Industry petitioned for certiorari. The Supreme Court denied cert on all claims except one: whether regulation under the mobile source provisions triggered the PSD program, in general or in part. The claim raises two questions. The first is whether GHG emissions alone trigger the applicability of the PSD program. The second is whether, even if GHG emissions alone do not trigger the applicability of the PSD program, facilities that are regulated under the PSD program anyway, due to their conventional pollutant emissions, must apply BACT to their GHG emissions.
Whether GHG Emissions Alone Trigger the PSD Program
The PSD program applies only to “major emitting facilities.” The Clean Air Act defines “major emitting facilities” as “[s]tationary sources … which emit, or have the potential to emit … [above 250 or 100 tons per year] of any air pollutant. 42 U.S.C. § 7479. As noted above, EPA’s Tailoring Rule adjusted the threshold quantity so that the program would apply only to large GHG sources.
A key interpretive puzzle is how to define the term “any air pollutant.” As all parties and the Court concede, the term can’t be taken literally because the definition of “air pollutant” is very broad, including many non-harmful substances. Since the inception of the PSD program, EPA has interpreted the term “any air pollutant” to mean any regulated air pollutant. 40 C.F.R. § 52.21(b). In that way, EPA has regulated only harmful pollutants deemed worthy of regulation. Because EPA limited the PSD program to pollutants regulated under the Act, it did not apply the PSD program until GHGs were regulated under Title II, the mobile source provisions.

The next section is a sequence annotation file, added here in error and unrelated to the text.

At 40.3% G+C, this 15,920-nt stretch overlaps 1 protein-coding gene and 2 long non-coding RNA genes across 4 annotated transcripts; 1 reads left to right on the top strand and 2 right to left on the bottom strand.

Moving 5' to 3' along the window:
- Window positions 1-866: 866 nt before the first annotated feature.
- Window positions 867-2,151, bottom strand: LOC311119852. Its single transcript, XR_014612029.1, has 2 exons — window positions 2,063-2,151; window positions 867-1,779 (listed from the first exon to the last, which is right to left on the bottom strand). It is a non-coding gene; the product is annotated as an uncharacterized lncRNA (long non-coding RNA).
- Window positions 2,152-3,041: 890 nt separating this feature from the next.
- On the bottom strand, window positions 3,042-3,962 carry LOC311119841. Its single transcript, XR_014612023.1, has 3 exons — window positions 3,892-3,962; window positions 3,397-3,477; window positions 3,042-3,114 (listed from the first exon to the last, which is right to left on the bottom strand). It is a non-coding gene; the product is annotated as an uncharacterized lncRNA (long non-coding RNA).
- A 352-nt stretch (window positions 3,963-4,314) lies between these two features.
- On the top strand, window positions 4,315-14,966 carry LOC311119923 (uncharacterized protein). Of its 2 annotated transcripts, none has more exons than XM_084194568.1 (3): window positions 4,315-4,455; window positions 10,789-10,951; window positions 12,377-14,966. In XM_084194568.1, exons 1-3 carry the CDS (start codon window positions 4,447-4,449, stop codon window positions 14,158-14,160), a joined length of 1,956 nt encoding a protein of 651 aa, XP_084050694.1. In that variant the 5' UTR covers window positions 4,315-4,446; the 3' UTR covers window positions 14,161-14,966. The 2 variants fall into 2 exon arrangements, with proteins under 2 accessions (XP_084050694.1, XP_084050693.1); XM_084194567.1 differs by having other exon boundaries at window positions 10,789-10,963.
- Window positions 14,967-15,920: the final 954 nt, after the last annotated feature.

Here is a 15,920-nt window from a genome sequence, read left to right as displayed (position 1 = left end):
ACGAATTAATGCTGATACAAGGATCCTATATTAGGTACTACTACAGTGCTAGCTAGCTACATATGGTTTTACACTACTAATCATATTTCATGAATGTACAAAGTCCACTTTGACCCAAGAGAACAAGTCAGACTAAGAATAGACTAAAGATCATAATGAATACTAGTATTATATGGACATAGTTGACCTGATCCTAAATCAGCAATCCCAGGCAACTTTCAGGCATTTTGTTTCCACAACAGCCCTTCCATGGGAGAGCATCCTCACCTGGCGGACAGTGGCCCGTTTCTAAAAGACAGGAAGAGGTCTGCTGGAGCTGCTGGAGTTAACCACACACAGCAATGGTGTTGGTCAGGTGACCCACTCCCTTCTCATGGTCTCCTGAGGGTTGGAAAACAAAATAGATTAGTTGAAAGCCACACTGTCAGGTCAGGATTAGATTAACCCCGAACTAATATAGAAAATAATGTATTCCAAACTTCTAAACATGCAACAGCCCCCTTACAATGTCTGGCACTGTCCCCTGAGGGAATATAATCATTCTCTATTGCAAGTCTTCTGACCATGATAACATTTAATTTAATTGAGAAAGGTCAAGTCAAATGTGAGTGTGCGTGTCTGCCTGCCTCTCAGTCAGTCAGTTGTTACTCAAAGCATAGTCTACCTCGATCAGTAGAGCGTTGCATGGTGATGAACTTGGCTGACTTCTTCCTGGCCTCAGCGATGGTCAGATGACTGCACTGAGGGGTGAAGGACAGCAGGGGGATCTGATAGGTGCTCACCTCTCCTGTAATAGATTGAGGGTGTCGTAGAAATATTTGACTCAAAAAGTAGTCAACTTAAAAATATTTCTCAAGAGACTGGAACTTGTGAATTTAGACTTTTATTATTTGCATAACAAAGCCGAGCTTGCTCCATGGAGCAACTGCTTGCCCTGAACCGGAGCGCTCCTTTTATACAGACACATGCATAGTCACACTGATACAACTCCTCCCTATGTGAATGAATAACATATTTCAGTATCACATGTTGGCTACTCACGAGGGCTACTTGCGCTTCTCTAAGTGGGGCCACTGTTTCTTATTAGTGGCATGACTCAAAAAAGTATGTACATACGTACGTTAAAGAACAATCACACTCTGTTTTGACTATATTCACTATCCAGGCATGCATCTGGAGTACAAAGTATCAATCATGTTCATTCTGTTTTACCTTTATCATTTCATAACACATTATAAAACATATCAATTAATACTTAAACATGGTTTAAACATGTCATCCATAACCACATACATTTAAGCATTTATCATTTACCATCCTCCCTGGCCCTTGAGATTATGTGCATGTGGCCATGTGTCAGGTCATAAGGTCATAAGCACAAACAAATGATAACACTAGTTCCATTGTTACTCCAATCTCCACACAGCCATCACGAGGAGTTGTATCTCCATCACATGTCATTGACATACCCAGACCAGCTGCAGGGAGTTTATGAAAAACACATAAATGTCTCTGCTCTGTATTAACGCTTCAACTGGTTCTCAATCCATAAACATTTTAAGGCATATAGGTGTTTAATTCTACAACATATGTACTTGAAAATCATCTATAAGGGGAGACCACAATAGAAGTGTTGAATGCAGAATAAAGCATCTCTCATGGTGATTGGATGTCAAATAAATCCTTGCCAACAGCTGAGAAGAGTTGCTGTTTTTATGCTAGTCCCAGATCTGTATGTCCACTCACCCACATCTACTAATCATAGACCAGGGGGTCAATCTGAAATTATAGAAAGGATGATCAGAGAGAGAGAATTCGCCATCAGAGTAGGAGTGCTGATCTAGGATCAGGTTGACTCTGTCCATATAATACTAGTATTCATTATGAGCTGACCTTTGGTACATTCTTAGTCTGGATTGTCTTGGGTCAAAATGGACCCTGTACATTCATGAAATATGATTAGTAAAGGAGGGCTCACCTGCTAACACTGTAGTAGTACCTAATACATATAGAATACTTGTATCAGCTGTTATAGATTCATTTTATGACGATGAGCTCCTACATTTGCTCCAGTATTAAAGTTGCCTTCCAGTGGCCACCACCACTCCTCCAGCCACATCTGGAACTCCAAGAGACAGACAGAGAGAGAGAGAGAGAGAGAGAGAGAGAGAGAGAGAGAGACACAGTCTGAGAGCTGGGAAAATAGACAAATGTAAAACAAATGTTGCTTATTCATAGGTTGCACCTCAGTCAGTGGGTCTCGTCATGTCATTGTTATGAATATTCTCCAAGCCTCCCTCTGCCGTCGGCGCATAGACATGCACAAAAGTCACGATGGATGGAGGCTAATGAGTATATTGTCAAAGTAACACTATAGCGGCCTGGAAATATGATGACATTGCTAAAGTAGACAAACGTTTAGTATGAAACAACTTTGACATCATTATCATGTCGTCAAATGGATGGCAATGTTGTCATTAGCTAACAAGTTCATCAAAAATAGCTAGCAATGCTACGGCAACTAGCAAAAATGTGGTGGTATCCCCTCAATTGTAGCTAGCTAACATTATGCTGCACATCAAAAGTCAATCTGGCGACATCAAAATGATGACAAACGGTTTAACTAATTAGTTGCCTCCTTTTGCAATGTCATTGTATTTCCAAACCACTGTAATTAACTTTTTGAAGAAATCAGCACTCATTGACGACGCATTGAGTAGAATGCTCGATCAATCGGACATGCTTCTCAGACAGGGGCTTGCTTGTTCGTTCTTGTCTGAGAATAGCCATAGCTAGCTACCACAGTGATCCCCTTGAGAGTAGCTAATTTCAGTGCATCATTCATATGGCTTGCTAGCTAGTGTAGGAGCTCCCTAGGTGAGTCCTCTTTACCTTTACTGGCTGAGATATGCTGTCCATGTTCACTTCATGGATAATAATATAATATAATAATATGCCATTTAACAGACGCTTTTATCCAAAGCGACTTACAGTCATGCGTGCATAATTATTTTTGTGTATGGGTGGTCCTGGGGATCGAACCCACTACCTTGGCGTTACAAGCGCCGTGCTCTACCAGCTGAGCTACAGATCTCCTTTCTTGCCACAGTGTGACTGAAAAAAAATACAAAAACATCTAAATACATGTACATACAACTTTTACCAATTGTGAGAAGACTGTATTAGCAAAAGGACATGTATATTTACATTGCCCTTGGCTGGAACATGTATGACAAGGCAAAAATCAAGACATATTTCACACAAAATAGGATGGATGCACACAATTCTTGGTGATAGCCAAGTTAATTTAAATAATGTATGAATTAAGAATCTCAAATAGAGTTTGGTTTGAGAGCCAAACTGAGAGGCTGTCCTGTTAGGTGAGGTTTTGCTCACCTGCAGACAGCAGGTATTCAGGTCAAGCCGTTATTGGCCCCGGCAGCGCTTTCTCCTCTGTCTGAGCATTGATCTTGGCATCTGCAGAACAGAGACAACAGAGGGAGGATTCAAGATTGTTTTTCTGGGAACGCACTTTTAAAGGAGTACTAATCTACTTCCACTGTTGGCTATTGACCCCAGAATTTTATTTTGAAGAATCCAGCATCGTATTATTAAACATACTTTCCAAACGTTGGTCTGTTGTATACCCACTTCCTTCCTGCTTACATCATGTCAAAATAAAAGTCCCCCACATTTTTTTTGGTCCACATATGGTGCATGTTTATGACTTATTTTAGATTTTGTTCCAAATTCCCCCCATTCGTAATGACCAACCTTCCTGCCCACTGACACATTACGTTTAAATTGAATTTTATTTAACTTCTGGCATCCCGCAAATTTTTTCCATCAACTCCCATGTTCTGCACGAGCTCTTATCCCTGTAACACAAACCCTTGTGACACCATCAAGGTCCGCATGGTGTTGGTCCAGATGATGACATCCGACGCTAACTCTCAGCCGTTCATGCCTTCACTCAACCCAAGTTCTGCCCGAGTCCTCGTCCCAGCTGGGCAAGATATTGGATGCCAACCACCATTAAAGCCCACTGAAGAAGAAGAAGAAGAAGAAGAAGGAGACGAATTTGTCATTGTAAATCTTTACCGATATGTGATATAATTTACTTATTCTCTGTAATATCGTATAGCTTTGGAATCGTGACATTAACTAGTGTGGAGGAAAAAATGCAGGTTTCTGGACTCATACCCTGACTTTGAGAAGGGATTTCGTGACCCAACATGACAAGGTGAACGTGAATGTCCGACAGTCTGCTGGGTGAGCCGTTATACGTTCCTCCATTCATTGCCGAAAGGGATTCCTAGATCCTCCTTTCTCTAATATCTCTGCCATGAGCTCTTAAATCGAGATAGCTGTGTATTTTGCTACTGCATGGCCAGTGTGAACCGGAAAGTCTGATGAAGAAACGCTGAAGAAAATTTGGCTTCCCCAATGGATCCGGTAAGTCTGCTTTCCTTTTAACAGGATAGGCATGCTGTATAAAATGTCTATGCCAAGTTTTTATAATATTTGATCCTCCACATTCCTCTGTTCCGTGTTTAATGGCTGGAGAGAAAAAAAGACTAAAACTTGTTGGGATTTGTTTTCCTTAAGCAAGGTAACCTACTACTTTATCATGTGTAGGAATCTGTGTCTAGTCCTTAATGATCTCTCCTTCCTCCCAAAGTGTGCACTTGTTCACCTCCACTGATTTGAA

The Supreme Court did not question or appear to unsettle EPA’s basic regulatory interpretation that “any air pollutant” means any air pollutant regulated under the Act. Justice Scalia, writing for the five-to-four majority on this issue, recognized that the meaning of terms must often be read in context. Because “any air pollutant” is too broad to be taken literally, the question is how to limit the term. Here, the Court concluded that GHGs could not be considered “air pollutants” for purposes of triggering the PSD program because, when applied to GHGs, the statutory thresholds do not work as intended. The 100/250 ton thresholds would bring in thousands of additional sources, creating extensive regulatory burdens on industry and agencies alike, as well as extending regulatory authority over small sources that Congress had never intended to regulate under the PSD program. (slip op. at 18-20) Although EPA attempted to avoid this situation with the Tailoring Rule, the Court held that EPA did not have the power to rewrite the statute and must, instead, forgo treating GHGs as air pollutants for purposes of defining major emitting facilities subject to the PSD program. In other words, because the existing statutory thresholds make application to GHGs unworkable and contrary to the statute, the statute cannot be applied to GHGs. (slip op. at 23-24)